[7 Things You Can Do if You Think You Have an Eating Disorder]

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tamas pap XO5qTnr0a50 unsplash

Recovering from an eating disorder is one of the most complex and challenging things a person can do. Constantly battling your inner critic, feeling alone, and ashamed that you’re even going through this is difficult in and of itself, so why would you make it even harder by admitting it? 

The truth is, the first thing you should do if you think you have an eating disorder is to admit it to yourself. Once you’ve overcome that massive hurdle, make sure to do these seven things.

1. Reach out for help 

If you’ve come to the point of admitting your struggles to yourself, it’s easy to think that you have everything under control. Who else needs to know, right? -Wrong.

Don’t insist that you can recover on your own. Sure, maybe you’re not as far gone as you could be, but that’s no reason to stifle your own progress towards a healthy and happy life! 

Whether you speak to a professional or simply reach out to a friend, you’ll be surprised to find out just how liberating asking for help can be. 

2. Don’t blame yourself

When it comes to recovering from anything, the way you talk to yourself about yourself means everything. It’s so easy to place blame on yourself for your own actions and habits. Afterall, you are the one to blame, but that doesn’t mean you should be blamed. 

Blame is like gaslighting. You tell yourself it’s your fault, which leaves no room for compassion and forward progress. 

Instead, do your best to understand yourself. Try to understand why anyone would be in the position you find yourself in. If you have to, imagine that your closest friend is going through what you’re experiencing. How do you think they feel? What emotions do you think caused them to act in that way? Would you want them blaming themselves, or loving themselves unconditionally? 

3. Address health issues

Your well-being is of the utmost importance and eating disorders can cause serious health problems. So whether you fast, binge, or purge, you need to be evaluated by a health professional to determine the best course of action in improving your physical health.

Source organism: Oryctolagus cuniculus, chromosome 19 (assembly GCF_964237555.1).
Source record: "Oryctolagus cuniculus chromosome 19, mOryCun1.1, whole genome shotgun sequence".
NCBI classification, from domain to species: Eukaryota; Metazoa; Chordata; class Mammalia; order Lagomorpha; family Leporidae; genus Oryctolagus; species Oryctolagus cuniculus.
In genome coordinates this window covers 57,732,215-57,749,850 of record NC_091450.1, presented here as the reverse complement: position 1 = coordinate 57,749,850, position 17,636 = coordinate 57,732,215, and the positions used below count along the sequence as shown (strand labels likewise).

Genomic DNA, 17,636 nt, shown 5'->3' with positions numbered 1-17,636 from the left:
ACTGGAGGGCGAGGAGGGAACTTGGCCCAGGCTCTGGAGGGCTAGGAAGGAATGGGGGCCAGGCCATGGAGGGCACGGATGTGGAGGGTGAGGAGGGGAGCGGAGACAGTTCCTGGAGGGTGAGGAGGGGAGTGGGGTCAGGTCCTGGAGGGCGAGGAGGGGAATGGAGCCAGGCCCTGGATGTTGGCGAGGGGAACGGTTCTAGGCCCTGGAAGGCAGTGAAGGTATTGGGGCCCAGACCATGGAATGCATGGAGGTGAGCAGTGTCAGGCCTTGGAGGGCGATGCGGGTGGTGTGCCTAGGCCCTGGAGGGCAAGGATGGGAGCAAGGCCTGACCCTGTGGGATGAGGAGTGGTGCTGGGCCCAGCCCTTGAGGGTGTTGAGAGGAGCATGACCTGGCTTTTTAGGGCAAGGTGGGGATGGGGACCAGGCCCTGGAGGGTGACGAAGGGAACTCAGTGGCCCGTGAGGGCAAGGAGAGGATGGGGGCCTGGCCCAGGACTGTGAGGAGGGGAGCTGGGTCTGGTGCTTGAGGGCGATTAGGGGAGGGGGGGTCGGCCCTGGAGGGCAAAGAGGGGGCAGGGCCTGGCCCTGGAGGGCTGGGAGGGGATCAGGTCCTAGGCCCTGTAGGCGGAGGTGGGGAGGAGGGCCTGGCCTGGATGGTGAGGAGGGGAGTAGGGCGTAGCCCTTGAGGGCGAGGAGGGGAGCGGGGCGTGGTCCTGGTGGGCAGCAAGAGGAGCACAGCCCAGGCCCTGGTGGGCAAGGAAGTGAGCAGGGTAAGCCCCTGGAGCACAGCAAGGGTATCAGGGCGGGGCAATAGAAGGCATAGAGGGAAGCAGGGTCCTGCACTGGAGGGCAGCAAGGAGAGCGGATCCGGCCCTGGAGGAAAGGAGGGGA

There are numerous options for recovery from individual weekly therapy to nutritional counseling. Making sure your bodily health is taken care of is essential to fully recovering from an eating disorder. No matter what, your health comes first, so take what your doctor says seriously.  

4. Do things to build your self-esteem

Oftentimes eating disorders can arise from a lack of confidence or a negative self-image. It’s easy to feel self-conscious in a world where physical perfection is the popular standard. Your feelings are valid!

What you need to do is practice building your self-esteem. Identify and challenge your negative self-talk. Are you really that undesirable or is your inner critic exaggerating? Reinforce your challenge with positive self-talk. Tell yourself why exactly you are desirable. 

Spend more time doing difficult things. The more challenging things you complete, the more confident you are! So the next time those negative thoughts enter your mind, you’ve got even more positive ammunition to use against them. 

5. Practice meditation and journaling

Eating disorders begin in the mind, and if you’re not taking care of your mind, you can’t honestly expect to make a full recovery. The best way to balance the mind is through meditation. Meditation gives you the opportunity to let go of all of those thoughts that constantly crowd your headspace. 

When meditating, the goal is to detach ourselves from thoughts in order to become the observer. So instead of actively participating in thoughts (no matter what the thought is) as they run through your head, you can sit back and just watch them pass you by -totally free from whatever emotional baggage they might carry. 

Journaling will give you an opportunity to put any and all thoughts you might have down on paper, where you can see them, challenge them, and better understand them. Understanding yourself is essential to recovering from an eating disorder, so make sure you give yourself a fighting chance.

6. Face anxiety head-on

It’s easy to want to avoid any potentially triggering environments when you’re recovering, but it’s important that you don’t. You can’t expect the world to make adjustments for the sake of your emotional state -it simply won’t. 

The best thing you can do is to face your anxiety head on. You can start by using conventional or alternative anxiety medication, and then tapering off as time goes, or just jump in head on -as long as you have support. To learn more about some alternative methods of treating anxiety, check out this article on Veriheal. 

7. Don’t be impatient with recovery

Recovery takes time. You might not realize it right away, but it can take months -even years- to recover from an eating disorder, so be patient with yourself and trust the process. There will always be good and bad days. The trick is staying the course regardless! 


If you think you might have an eating disorder, reaching out for help is the most important step. Once you’re on the road to recovery, follow these tips and you’ll be feeling happy and healthy in no time! 



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